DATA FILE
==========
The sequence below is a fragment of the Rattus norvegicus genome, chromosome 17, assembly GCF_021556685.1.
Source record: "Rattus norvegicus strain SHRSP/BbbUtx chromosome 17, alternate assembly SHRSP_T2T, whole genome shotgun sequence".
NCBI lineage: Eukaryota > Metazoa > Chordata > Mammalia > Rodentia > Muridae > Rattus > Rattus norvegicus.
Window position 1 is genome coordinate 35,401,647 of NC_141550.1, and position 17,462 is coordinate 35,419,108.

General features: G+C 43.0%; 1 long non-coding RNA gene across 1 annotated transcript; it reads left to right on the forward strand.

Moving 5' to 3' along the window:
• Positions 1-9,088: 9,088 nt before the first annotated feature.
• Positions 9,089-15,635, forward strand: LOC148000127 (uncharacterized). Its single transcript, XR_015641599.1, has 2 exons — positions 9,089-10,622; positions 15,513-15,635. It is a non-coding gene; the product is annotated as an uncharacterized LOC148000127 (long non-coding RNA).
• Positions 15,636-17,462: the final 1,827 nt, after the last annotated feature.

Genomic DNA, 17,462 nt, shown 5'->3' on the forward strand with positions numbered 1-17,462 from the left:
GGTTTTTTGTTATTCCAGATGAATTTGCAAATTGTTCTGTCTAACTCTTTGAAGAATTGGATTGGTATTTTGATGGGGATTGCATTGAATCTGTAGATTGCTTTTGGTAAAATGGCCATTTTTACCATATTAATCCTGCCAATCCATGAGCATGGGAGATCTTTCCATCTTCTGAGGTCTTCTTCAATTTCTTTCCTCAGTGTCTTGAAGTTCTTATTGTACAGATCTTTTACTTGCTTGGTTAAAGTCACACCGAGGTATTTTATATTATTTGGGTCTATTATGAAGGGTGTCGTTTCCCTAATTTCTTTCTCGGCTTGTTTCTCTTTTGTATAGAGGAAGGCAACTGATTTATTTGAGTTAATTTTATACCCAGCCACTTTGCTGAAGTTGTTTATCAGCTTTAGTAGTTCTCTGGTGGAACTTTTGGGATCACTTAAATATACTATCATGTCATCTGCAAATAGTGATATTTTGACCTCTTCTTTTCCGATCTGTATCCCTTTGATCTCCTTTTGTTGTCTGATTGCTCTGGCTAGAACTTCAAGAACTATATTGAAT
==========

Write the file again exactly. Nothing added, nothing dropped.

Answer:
The sequence below is a fragment of the Rattus norvegicus genome, chromosome 17, assembly GCF_021556685.1.
Source record: "Rattus norvegicus strain SHRSP/BbbUtx chromosome 17, alternate assembly SHRSP_T2T, whole genome shotgun sequence".
NCBI lineage: Eukaryota > Metazoa > Chordata > Mammalia > Rodentia > Muridae > Rattus > Rattus norvegicus.
Window position 1 is genome coordinate 35,401,647 of NC_141550.1, and position 17,462 is coordinate 35,419,108.

General features: G+C 43.0%; 1 long non-coding RNA gene across 1 annotated transcript; it reads left to right on the forward strand.

Moving 5' to 3' along the window:
• Positions 1-9,088: 9,088 nt before the first annotated feature.
• Positions 9,089-15,635, forward strand: LOC148000127 (uncharacterized). Its single transcript, XR_015641599.1, has 2 exons — positions 9,089-10,622; positions 15,513-15,635. It is a non-coding gene; the product is annotated as an uncharacterized LOC148000127 (long non-coding RNA).
• Positions 15,636-17,462: the final 1,827 nt, after the last annotated feature.

Genomic DNA, 17,462 nt, shown 5'->3' on the forward strand with positions numbered 1-17,462 from the left:
GGTTTTTTGTTATTCCAGATGAATTTGCAAATTGTTCTGTCTAACTCTTTGAAGAATTGGATTGGTATTTTGATGGGGATTGCATTGAATCTGTAGATTGCTTTTGGTAAAATGGCCATTTTTACCATATTAATCCTGCCAATCCATGAGCATGGGAGATCTTTCCATCTTCTGAGGTCTTCTTCAATTTCTTTCCTCAGTGTCTTGAAGTTCTTATTGTACAGATCTTTTACTTGCTTGGTTAAAGTCACACCGAGGTATTTTATATTATTTGGGTCTATTATGAAGGGTGTCGTTTCCCTAATTTCTTTCTCGGCTTGTTTCTCTTTTGTATAGAGGAAGGCAACTGATTTATTTGAGTTAATTTTATACCCAGCCACTTTGCTGAAGTTGTTTATCAGCTTTAGTAGTTCTCTGGTGGAACTTTTGGGATCACTTAAATATACTATCATGTCATCTGCAAATAGTGATATTTTGACCTCTTCTTTTCCGATCTGTATCCCTTTGATCTCCTTTTGTTGTCTGATTGCTCTGGCTAGAACTTCAAGAACTATATTGAAT